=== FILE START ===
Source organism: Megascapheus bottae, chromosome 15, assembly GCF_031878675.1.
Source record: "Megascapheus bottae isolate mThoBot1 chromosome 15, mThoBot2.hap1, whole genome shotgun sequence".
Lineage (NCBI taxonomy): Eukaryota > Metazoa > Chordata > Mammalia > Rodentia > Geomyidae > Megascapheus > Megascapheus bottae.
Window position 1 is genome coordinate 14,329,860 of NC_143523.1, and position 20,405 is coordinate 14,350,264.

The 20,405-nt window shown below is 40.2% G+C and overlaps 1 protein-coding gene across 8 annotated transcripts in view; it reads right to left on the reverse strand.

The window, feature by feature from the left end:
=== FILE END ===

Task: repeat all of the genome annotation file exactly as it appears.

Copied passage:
Source organism: Megascapheus bottae, chromosome 15, assembly GCF_031878675.1.
Source record: "Megascapheus bottae isolate mThoBot1 chromosome 15, mThoBot2.hap1, whole genome shotgun sequence".
Lineage (NCBI taxonomy): Eukaryota > Metazoa > Chordata > Mammalia > Rodentia > Geomyidae > Megascapheus > Megascapheus bottae.
Window position 1 is genome coordinate 14,329,860 of NC_143523.1, and position 20,405 is coordinate 14,350,264.

The 20,405-nt window shown below is 40.2% G+C and overlaps 1 protein-coding gene across 8 annotated transcripts in view; it reads right to left on the reverse strand.

The window, feature by feature from the left end: